I spent a couple of hours searching the MLS for motivated sellers. I came across several properties and narrowed the list down to three. I then called the agents and got some information about each property.
Property A was a small house in Mesa. The listing said the seller was motivated, but after talking to the listing agent, I didn't get that feeling. I can't pick out any one thing that made me feel that way. It was just a feeling. Anyway, the property was at the upper end of my price range, so I passed on it.
Property B was a house in Phoenix. The listing said the owner had passed away and a son was selling the house. It was being sold "as-is" and the owner knew there was a leak in the roof, but would not fix it. This sounded good, so I called the agent and was told the property was actually owned by three sons (which I already knew from a property records search) and that they had a couple of offers already. The agent was meeting with all three sons that afternoon. I didn't have a chance to write up an offer and fax it in and was planning on doing that this morning. Just for the heck of it, I looked up the property again this morning to see if the sons had accepted any of the offers. The status is no longer "available", but "TOM," which I believe stands for Taken Off Market. I haven't spoken to the agent yet, but I'm guessing the sons did not accept any of the offers and took the property off the market for some reason. Perhaps they want to wait a bit before selling, perhaps there are estate issues. I don't know. I'm going to go ahead and fax in my offer anyway. Maybe it will generate a phone call from the agent with some more details. Given that three people are involved and they have already received a couple offers, I don't expect my offer to be accepted.
Property C was a small house in south Phoenix. Again, the listing said the owner was motivated and to bring all offers. The agent told me the owner currently lives in Show Low and is at the property only occasionally. A records search shows he bought the property in 1995 for about $46,000. The agent said he's put in new electrical, new plumbing, and one year ago, he put in a new roof. The picture shows the outside to be in ok shape, but you can tell it's vacant. I figured with the owner living 150+ miles out of town, he's probably well motivated. I faxed an offer yesterday afternoon that was about $40,000 under the list price, but, as always, I included a cover sheet pointing out the positives of my offer: all cash, quick closing, and pointed out that I was not using an agent, so the seller will save X dollars in commission (where X is 3% of my offer). No response yet.
I also talked to a Realtor about getting daily MLS listings emailed to me. His website allows you to set that up yourself, but the only criteria I could specify was price range and cities. He called me up after receiving my request and I told him what I was looking for and that I was hoping to get a listing of properties that used certain keywords in the listing agent's comments field. He said he thought he could do that and would set me up. I see this morning I've gotten two emails from him, but I haven't checked them out yet, so I don't know how successful he was.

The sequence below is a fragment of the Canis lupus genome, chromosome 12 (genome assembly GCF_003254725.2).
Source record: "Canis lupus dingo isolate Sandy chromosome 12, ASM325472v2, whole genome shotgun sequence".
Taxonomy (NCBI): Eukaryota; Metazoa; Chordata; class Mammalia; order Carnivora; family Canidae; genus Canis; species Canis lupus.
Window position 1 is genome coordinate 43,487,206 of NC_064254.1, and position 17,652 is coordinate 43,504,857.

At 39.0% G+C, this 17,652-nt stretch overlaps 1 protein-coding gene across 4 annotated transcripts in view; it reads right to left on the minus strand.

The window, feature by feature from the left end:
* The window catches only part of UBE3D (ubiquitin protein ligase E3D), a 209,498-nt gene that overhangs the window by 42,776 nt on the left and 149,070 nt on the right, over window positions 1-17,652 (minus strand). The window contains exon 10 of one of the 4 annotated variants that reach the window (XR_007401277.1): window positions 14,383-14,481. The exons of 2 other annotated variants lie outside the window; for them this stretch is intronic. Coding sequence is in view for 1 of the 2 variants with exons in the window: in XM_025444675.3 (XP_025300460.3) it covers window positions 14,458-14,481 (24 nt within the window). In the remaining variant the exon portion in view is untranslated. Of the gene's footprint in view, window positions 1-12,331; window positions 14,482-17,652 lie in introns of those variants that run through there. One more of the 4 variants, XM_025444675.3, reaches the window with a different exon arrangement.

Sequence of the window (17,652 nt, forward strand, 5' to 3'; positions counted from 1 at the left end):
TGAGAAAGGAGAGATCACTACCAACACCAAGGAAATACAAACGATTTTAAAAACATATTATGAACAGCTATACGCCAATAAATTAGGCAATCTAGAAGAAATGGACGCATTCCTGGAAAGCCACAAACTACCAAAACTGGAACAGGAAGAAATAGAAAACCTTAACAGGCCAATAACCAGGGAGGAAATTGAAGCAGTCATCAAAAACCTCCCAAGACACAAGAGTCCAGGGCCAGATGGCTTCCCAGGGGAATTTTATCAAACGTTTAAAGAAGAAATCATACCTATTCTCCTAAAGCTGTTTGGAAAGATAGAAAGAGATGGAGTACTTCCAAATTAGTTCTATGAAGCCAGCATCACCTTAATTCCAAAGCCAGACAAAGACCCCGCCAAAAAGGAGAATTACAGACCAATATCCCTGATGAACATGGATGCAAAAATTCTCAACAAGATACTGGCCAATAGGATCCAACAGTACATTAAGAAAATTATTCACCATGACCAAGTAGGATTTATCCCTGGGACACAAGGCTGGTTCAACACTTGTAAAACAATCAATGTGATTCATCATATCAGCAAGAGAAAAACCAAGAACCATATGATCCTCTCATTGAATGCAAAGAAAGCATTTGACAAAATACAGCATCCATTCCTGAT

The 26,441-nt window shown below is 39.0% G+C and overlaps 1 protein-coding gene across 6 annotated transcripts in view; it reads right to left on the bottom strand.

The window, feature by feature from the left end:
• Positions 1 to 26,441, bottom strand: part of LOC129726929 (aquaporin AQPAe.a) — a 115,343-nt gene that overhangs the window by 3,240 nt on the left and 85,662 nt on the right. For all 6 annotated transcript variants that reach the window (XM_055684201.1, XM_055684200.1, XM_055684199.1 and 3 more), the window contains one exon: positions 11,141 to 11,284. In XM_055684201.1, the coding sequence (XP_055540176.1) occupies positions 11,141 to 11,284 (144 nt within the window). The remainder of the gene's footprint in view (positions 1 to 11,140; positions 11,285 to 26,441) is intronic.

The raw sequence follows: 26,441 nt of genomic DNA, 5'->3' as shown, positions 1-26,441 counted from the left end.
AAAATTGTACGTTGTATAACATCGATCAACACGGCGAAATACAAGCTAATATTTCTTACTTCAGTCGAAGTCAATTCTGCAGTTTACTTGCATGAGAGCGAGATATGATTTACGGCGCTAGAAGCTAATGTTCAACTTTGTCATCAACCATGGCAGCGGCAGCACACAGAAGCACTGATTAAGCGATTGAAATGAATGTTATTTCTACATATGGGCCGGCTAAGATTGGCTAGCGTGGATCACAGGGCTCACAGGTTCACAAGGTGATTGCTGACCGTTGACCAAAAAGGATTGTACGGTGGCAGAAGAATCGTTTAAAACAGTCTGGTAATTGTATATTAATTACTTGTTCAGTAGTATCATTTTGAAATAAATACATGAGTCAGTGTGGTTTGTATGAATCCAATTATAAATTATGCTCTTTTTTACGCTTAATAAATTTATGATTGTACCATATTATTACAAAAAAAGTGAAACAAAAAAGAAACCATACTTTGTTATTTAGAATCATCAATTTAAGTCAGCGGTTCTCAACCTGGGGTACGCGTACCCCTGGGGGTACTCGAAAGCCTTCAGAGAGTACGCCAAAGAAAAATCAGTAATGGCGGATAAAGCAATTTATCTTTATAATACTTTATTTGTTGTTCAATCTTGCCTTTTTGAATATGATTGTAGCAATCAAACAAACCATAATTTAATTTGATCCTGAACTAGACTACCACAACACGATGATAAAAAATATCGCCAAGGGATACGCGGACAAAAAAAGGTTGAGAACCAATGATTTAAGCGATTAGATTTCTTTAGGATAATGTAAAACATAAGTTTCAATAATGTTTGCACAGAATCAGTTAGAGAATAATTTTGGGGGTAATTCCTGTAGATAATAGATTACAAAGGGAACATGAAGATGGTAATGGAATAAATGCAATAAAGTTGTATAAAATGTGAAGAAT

What surprises me is the Arizona statistic. Actually, in looking at the data state by state, 25 states had a decrease in the number of foreclosures. So half the states in the country experienced a decrease in foreclosures, but the increased numbers in the other states more than made up for them. I would have expected increases in more states. As interest rates rise, it seems inevitable that those with variable rate mortgages will fall behind. However, there is some lag between the interest rate increase and mortgages going into default, since the mortgage company will usually give the home owner a couple of months of being late before starting foreclosure proceedings. Expect more increases in the future and prepare yourself for the opportunities they present!
I get emails occasionally from people selling properties that have tenants in them with leases with an option to purchase, usually 1 or 2 years out. Many times, the purchase price is fixed, but I have seen some that say the purchase price is the appraised value in 1 or 2 years, or whenever the option runs out. I was just thinking this morning that those types of options might be dangerous for the investor buying it today. Prices are at near-historic highs today and there seems to be a general consensus that the real estate market will crash soon. If it does, the investor could end up in a position of being forced to sell the house for less than he paid for it. If the market collapses, or even suffers a small decline, the appraised value in the future could be less than what it was bought for.
Just something to keep in mind. And, of course, if you don't believe the market will decline, this shouldn't give you cause for concern.
I'm getting some work done on my house - we needed some drip irrigation lines installed in the backyard, my fountain is leaking and needs to be fixed, and I'm having a bunch of electrical work done inside the house.
I had to call 5 companies to get someone to install the drip lines. Three companies never returned my call and one said they only do work within a 10 mile radius from their office. The fifth guy returned my call after about 3 days. He missed his first appointment and, about a week later, came out for an estimate. The work was finally done yesterday.
Similar problems with the fountain - no one wanted to work on it. I finally got a referral from a local real estate investor. This guy came out to look at it, again after missing his first appointment (but, to be fair, he missed it because he broke his ankle). He gave me some things to try, which I did, and I verified it was the fountain that was leaking and not something else. I called him back and again, he didn't return my phone call. A couple days later, I got hold of him and he said he didn't call back because his dad had to go in the hospital for heart surgery. So that delay is understandable too. But he was supposed to have fixed the fountain on Monday or Tuesday and it's still not done.